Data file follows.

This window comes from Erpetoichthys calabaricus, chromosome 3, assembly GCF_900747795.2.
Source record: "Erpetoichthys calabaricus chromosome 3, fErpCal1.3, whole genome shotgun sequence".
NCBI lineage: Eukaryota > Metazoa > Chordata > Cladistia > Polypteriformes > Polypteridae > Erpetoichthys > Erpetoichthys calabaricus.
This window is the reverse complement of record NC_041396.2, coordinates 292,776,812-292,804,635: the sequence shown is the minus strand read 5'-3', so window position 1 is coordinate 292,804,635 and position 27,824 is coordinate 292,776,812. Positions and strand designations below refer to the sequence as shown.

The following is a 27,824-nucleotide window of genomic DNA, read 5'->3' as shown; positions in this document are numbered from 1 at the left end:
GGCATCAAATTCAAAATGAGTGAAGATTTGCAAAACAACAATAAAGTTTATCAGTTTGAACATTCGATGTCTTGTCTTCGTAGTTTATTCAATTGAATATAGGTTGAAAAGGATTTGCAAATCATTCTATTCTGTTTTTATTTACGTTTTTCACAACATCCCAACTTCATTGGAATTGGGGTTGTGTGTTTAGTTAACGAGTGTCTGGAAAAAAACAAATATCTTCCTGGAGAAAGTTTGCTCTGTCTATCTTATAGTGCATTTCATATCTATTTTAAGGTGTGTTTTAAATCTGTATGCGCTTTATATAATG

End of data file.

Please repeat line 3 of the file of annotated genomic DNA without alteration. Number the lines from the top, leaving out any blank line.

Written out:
NCBI lineage: Eukaryota > Metazoa > Chordata > Cladistia > Polypteriformes > Polypteridae > Erpetoichthys > Erpetoichthys calabaricus.